CloudCentral, an award-winning provider of secure Australian cloud computing solutions has the potential to make the company a serious player in a market that’s been growing at a 36 per cent compound annual rate, following its acquisition of the intellectual property of US software start-up, DEY Storage Systems.
The strategic agreement was announced by CloudCentral’s founder and chief executive officer, Kristoffer Sheather, ahead of his firm’s reverse listing on the ASX in June. Mr Sheather said the agreement with DEY Storage Systems will introduce Software Defined Storage services to CloudCentral partners and develop new opportunities for the Australian cloud provider.
DEY Storage Systems raised $3 million of funding in 2012 to develop pioneering data center storage management software. The San Mateo, California-based company was formed to provide storage solutions using a more ‘open’ software delivered model. The software enables large data centre customers to buy high performance storage at lower costs than using traditional storage vendors. The model is similar to those methods used by Google, Amazon and Facebook to keep storage costs low whilst delivering the high levels of reliability, performance, scalability expected by enterprise and government customers.
This is a crucial addition to CloudCentral’s current storage offerings and introduces the Software Defined Storage business model, which separates ownership of hardware and software, allowing customers a far wider choice of software vendors. CloudCentral builds and sells cloud computing infrastructure, along with offering maintenance and support services.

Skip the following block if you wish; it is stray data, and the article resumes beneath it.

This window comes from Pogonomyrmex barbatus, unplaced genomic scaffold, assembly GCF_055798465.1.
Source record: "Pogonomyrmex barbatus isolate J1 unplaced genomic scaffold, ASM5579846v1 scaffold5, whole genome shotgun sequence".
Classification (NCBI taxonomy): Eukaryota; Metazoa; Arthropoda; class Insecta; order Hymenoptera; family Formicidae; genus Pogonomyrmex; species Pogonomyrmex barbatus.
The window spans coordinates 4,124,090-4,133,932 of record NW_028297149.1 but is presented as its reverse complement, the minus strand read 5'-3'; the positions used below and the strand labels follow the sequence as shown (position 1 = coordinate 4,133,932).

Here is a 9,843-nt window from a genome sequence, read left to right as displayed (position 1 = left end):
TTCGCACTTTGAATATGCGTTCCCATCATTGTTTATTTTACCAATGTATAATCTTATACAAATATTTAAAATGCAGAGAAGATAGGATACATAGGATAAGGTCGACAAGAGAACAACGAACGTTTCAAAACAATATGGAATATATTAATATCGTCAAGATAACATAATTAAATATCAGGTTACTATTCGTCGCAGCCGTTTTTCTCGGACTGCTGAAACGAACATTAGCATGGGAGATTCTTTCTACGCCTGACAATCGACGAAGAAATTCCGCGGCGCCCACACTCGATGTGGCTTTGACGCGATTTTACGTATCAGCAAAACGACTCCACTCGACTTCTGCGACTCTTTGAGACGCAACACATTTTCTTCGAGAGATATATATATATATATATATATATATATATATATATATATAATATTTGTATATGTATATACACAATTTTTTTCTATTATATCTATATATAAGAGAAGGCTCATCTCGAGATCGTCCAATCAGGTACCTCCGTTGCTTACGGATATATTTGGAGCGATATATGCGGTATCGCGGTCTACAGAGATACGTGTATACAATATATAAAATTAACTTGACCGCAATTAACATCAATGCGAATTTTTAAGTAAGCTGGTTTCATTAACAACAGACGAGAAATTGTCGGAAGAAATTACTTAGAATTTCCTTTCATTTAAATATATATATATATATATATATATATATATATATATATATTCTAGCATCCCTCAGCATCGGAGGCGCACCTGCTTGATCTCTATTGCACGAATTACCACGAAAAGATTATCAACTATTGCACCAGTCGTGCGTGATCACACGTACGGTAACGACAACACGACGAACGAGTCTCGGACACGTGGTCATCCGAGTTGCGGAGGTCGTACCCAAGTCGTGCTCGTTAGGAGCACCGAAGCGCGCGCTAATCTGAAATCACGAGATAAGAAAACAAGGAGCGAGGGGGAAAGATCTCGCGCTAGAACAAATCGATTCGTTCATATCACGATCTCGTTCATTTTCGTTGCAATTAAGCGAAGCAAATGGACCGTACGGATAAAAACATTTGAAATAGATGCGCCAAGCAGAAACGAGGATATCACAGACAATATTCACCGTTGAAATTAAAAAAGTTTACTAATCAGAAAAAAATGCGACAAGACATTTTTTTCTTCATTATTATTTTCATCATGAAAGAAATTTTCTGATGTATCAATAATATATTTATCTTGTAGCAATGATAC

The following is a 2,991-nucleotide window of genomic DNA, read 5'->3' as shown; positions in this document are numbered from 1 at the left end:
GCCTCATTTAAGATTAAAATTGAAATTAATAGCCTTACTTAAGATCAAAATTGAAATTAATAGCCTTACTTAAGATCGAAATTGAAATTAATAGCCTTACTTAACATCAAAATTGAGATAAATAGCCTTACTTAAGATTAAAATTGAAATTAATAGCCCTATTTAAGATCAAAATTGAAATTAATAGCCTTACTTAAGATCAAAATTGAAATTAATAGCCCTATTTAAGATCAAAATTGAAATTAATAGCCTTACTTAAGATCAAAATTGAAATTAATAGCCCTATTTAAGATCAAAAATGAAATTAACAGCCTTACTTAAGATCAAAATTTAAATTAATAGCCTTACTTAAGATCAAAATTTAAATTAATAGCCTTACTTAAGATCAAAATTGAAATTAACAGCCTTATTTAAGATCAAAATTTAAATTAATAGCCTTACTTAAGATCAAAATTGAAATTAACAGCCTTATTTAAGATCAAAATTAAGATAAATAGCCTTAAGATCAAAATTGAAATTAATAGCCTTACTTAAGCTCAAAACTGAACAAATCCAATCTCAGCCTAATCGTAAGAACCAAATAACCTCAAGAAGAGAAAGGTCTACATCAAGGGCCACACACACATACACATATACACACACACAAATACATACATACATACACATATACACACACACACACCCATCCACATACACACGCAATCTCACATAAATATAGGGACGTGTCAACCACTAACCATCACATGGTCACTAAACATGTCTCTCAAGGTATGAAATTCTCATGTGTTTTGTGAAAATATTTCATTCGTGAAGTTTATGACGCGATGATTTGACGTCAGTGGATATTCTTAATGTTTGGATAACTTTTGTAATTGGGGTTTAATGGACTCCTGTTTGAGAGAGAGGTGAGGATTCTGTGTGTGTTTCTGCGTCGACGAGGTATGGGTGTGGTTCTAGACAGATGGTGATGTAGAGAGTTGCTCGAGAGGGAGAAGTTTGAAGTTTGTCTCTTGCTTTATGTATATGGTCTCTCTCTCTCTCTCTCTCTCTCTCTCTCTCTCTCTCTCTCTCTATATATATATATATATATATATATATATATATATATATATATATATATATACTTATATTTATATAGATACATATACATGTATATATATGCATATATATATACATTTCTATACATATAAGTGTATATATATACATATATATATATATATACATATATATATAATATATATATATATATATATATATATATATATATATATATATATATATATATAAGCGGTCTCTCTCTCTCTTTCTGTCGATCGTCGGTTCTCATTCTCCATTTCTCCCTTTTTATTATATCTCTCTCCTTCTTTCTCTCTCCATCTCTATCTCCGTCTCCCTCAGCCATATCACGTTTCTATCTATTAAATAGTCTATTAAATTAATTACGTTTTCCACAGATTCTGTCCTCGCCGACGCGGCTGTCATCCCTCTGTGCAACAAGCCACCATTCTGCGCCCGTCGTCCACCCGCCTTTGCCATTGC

“We see this as a transformational deal from both a technology and investment perspective. The addition of Software Defined Storage services eliminates the need to pay third parties for storage and gives us more control over the future development of our platform,” he said.
Mr Sheather said this means that for any customer, cloud computing will become a lot more cost-effective and can be expanded in smaller increments than those offered by major Australian competitors.
“Expanding into the private cloud creates a completely new offering for us, while reducing costs for our public cloud customers as we don’t need to pay the big vendors’ really high storage costs.
“We would be the first Australian cloud provider to own their entire stack from end to end, and doing it in a completely unique way,” Mr Sheather said.
And because all its storage is onshore in Australia, CloudCentral has the potential to be the Software Defined Storage provider of choice for companies constrained by regulation from storing data offshore.
Mr Sheather expects this new product will allow his innovative Australian cloud computing organisation to undercut larger competitors, and attract customers at enterprise and government level on a global scale. “It’s a massive opportunity. We will be able to sell an integrated cloud system at up to half the price of the legacy incumbent competitors.”
“We can either embed our software into the cloud based storage we sell, or the software can be purchased by customers to install on their own hardware,” he said.
Richard Elling who was Chief Technology Officer (CTO) of DEY Storage Systems is currently a member of the CloudCentral advisory board and will remain an advisor to the company under the terms of his existing advisory agreement. Garrett D’Amore, co-founder and VP of Engineering at DEY, will be providing consulting and advisory services to CloudCentral on an ongoing basis.
When the newly renamed CloudCentral Limited (formerly Dromana Estate) is floated the company expects to raise a minimum of $3.5 million from their Initial Public Offering (IPO).